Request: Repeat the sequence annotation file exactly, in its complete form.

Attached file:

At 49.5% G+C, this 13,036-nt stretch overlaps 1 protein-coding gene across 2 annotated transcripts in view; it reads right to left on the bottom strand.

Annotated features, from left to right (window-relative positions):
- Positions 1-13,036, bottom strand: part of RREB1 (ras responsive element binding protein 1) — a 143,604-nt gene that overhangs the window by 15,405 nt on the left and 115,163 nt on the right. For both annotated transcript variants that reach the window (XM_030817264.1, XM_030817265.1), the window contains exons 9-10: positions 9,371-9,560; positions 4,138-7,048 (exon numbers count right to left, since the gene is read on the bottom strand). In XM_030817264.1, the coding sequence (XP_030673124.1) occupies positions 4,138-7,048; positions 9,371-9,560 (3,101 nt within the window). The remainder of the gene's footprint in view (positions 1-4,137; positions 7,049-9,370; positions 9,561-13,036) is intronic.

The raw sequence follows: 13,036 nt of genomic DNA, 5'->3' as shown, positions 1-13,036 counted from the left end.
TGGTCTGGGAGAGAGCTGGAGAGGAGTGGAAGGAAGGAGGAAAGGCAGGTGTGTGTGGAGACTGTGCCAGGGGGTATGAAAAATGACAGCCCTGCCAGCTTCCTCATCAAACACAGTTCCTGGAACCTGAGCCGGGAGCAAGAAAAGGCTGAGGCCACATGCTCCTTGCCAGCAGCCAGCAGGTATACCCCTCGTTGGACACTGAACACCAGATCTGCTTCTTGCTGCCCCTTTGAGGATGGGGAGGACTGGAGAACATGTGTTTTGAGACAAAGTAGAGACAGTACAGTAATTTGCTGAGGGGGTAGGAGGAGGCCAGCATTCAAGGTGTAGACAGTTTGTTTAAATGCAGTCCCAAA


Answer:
At 49.5% G+C, this 13,036-nt stretch overlaps 1 protein-coding gene across 2 annotated transcripts in view; it reads right to left on the bottom strand.

Annotated features, from left to right (window-relative positions):
- Positions 1-13,036, bottom strand: part of RREB1 (ras responsive element binding protein 1) — a 143,604-nt gene that overhangs the window by 15,405 nt on the left and 115,163 nt on the right. For both annotated transcript variants that reach the window (XM_030817264.1, XM_030817265.1), the window contains exons 9-10: positions 9,371-9,560; positions 4,138-7,048 (exon numbers count right to left, since the gene is read on the bottom strand). In XM_030817264.1, the coding sequence (XP_030673124.1) occupies positions 4,138-7,048; positions 9,371-9,560 (3,101 nt within the window). The remainder of the gene's footprint in view (positions 1-4,137; positions 7,049-9,370; positions 9,561-13,036) is intronic.

The raw sequence follows: 13,036 nt of genomic DNA, 5'->3' as shown, positions 1-13,036 counted from the left end.
TGGTCTGGGAGAGAGCTGGAGAGGAGTGGAAGGAAGGAGGAAAGGCAGGTGTGTGTGGAGACTGTGCCAGGGGGTATGAAAAATGACAGCCCTGCCAGCTTCCTCATCAAACACAGTTCCTGGAACCTGAGCCGGGAGCAAGAAAAGGCTGAGGCCACATGCTCCTTGCCAGCAGCCAGCAGGTATACCCCTCGTTGGACACTGAACACCAGATCTGCTTCTTGCTGCCCCTTTGAGGATGGGGAGGACTGGAGAACATGTGTTTTGAGACAAAGTAGAGACAGTACAGTAATTTGCTGAGGGGGTAGGAGGAGGCCAGCATTCAAGGTGTAGACAGTTTGTTTAAATGCAGTCCCAAA